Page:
Abstract: With the unprecedented range of ion species and energies offered by the newly commissioned CRYRING facility, the availability of single ion detectors is of significant importance as part of standard instrumentation as well as for novel experiments. A detector system was constructed on the basis of the YAP:Ce crystal scintillator, which is at once radiation‐hard, fast, and affordable. Results of a characterization experiment confirmed the feasibility of the setup for incident ion rates on the order of MHz and found a critical fluence of some 10¹³ cm⁻² upon which the crystal is rendered locally blind to further ion irradiation. The device was first used in CRYRING commissioning runs in August and November 2018. Future efforts will complete the integration of the detector into the GSI control and data acquisition system MBS.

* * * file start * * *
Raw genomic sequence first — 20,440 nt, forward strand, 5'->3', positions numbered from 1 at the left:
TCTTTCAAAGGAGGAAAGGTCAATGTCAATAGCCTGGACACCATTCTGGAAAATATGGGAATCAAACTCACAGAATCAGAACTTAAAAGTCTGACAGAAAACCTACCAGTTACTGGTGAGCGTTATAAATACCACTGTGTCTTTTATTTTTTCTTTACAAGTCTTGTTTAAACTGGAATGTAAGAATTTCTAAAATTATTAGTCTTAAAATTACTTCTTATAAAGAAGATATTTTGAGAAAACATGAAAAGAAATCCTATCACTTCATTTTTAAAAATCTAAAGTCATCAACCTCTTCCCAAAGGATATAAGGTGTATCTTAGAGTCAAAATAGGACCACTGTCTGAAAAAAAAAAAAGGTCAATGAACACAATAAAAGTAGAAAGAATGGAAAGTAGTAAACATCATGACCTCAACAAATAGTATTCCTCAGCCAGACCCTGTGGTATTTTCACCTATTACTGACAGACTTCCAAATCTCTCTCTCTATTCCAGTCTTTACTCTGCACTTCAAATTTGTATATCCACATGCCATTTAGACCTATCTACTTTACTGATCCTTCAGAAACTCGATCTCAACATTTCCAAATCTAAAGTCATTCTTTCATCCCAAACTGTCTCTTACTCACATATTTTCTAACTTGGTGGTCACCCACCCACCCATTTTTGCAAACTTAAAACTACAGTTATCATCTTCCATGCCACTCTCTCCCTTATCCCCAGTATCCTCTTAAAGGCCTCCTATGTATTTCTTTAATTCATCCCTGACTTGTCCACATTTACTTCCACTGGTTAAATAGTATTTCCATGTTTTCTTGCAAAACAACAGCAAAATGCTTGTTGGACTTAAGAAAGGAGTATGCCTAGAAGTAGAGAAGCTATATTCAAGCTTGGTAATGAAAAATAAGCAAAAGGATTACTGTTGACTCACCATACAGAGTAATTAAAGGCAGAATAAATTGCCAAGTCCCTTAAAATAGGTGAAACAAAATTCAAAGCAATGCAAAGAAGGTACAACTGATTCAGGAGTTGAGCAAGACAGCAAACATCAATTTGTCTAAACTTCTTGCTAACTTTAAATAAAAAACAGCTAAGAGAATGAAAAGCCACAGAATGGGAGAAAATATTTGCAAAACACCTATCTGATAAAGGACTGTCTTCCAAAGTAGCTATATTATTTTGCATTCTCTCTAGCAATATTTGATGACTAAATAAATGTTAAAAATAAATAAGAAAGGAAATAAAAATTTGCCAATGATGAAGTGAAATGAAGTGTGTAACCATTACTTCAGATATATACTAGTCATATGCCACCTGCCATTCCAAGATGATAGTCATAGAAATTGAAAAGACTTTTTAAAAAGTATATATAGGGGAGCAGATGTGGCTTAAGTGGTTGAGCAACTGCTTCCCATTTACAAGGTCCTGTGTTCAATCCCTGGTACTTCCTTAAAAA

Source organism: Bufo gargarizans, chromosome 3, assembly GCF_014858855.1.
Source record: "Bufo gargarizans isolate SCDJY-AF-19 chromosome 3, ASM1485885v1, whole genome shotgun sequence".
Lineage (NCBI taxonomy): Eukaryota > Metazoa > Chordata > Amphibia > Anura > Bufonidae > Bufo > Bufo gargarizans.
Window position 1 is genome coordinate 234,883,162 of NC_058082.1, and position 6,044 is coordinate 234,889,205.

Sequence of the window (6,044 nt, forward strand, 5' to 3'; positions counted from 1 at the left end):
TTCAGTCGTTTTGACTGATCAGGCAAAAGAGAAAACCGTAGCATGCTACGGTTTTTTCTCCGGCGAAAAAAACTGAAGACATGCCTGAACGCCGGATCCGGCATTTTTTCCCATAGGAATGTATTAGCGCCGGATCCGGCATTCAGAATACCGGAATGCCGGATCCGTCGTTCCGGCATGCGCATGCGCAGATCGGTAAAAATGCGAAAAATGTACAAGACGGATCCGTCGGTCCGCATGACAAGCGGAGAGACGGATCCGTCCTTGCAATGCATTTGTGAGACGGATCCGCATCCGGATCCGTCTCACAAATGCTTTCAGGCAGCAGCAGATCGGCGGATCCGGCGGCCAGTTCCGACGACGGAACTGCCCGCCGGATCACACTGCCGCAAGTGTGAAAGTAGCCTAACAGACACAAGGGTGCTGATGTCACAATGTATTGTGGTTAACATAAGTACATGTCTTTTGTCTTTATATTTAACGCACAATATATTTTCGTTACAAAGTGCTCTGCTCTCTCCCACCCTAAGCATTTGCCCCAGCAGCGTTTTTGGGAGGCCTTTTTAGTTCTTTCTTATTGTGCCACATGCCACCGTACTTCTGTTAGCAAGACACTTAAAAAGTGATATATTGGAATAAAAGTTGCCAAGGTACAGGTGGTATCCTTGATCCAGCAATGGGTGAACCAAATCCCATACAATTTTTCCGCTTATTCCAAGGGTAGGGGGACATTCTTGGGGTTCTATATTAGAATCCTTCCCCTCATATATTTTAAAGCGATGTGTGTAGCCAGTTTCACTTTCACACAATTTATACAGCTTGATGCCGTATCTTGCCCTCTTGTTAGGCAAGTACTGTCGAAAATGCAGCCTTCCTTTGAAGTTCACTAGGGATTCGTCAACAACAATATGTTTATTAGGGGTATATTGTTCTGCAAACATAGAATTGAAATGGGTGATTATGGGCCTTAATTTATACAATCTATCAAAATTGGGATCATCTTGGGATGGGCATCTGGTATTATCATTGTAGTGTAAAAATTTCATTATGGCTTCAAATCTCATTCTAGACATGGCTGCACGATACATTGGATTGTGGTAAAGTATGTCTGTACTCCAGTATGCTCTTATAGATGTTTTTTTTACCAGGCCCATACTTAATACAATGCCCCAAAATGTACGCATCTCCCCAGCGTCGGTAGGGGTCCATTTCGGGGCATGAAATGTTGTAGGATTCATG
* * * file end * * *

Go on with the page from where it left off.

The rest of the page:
Abstract: Single-photon spectroscopy of pulsed, high-intensity sources of hard X-rays — such as laser-generated plasmas — is often hampered by the pileup of several photons absorbed by the unsegmented, large-volume sensors routinely used for the detection of high-energy radiation. Detectors based on the Timepix chip, with a segmentation pitch of 55 μm and the possibility to be equipped with high-Zsensor chips, constitute an attractive alternative to commonly used passive solutions such as image plates. In this report, we present energy calibration and characterization measurements of such devices. The achievable energy resolution is comparable to that of scintillators for γ spectroscopy. Moreover, we also introduce a simple two-detector Compton polarimeter setup with a polarimeter quality of (98 ± 1)%. Finally, a proof-of-principle polarimetry experiment is discussed, where we studied the linear polarization of bremsstrahlung emitted by a laser-driven plasma and found an indication of the X-raypolarization direction depending on the polarization state of the incident laser pulse.